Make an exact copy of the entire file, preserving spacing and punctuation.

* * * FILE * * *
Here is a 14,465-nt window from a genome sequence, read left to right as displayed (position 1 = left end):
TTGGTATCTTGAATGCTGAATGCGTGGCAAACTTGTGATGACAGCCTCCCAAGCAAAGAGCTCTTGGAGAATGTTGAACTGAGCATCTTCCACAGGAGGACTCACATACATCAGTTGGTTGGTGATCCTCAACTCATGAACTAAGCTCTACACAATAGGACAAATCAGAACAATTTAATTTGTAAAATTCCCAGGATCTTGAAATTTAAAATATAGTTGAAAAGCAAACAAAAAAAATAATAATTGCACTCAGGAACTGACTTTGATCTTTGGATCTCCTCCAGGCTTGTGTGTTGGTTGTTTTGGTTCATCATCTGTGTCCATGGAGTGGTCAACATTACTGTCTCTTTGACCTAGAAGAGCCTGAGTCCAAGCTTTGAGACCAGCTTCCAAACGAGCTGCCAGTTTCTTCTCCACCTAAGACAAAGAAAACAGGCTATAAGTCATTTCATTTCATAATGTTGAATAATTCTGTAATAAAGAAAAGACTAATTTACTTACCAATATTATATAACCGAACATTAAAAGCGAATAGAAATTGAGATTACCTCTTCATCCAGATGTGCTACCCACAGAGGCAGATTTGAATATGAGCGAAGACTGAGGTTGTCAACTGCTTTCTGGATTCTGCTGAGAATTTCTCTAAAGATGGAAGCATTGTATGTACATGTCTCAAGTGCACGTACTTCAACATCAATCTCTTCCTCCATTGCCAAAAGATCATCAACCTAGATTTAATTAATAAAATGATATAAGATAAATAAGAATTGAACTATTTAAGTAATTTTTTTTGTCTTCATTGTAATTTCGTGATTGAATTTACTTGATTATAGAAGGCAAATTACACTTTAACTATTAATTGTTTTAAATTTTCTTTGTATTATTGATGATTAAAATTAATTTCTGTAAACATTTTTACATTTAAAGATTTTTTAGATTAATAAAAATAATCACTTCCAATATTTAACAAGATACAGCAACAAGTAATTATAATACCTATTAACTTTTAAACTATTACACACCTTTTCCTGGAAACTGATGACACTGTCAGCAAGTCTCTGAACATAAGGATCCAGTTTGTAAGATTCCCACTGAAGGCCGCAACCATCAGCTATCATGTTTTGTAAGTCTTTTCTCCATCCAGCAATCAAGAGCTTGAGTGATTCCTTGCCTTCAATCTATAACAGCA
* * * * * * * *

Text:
Here is a 14,465-nt window from a genome sequence, read left to right as displayed (position 1 = left end):
TTGGTATCTTGAATGCTGAATGCGTGGCAAACTTGTGATGACAGCCTCCCAAGCAAAGAGCTCTTGGAGAATGTTGAACTGAGCATCTTCCACAGGAGGACTCACATACATCAGTTGGTTGGTGATCCTCAACTCATGAACTAAGCTCTACACAATAGGACAAATCAGAACAATTTAATTTGTAAAATTCCCAGGATCTTGAAATTTAAAATATAGTTGAAAAGCAAACAAAAAAAATAATAATTGCACTCAGGAACTGACTTTGATCTTTGGATCTCCTCCAGGCTTGTGTGTTGGTTGTTTTGGTTCATCATCTGTGTCCATGGAGTGGTCAACATTACTGTCTCTTTGACCTAGAAGAGCCTGAGTCCAAGCTTTGAGACCAGCTTCCAAACGAGCTGCCAGTTTCTTCTCCACCTAAGACAAAGAAAACAGGCTATAAGTCATTTCATTTCATAATGTTGAATAATTCTGTAATAAAGAAAAGACTAATTTACTTACCAATATTATATAACCGAACATTAAAAGCGAATAGAAATTGAGATTACCTCTTCATCCAGATGTGCTACCCACAGAGGCAGATTTGAATATGAGCGAAGACTGAGGTTGTCAACTGCTTTCTGGATTCTGCTGAGAATTTCTCTAAAGATGGAAGCATTGTATGTACATGTCTCAAGTGCACGTACTTCAACATCAATCTCTTCCTCCATTGCCAAAAGATCATCAACCTAGATTTAATTAATAAAATGATATAAGATAAATAAGAATTGAACTATTTAAGTAATTTTTTTTGTCTTCATTGTAATTTCGTGATTGAATTTACTTGATTATAGAAGGCAAATTACACTTTAACTATTAATTGTTTTAAATTTTCTTTGTATTATTGATGATTAAAATTAATTTCTGTAAACATTTTTACATTTAAAGATTTTTTAGATTAATAAAAATAATCACTTCCAATATTTAACAAGATACAGCAACAAGTAATTATAATACCTATTAACTTTTAAACTATTACACACCTTTTCCTGGAAACTGATGACACTGTCAGCAAGTCTCTGAACATAAGGATCCAGTTTGTAAGATTCCCACTGAAGGCCGCAACCATCAGCTATCATGTTTTGTAAGTCTTTTCTCCATCCAGCAATCAAGAGCTTGAGTGATTCCTTGCCTTCAATCTATAACAGCA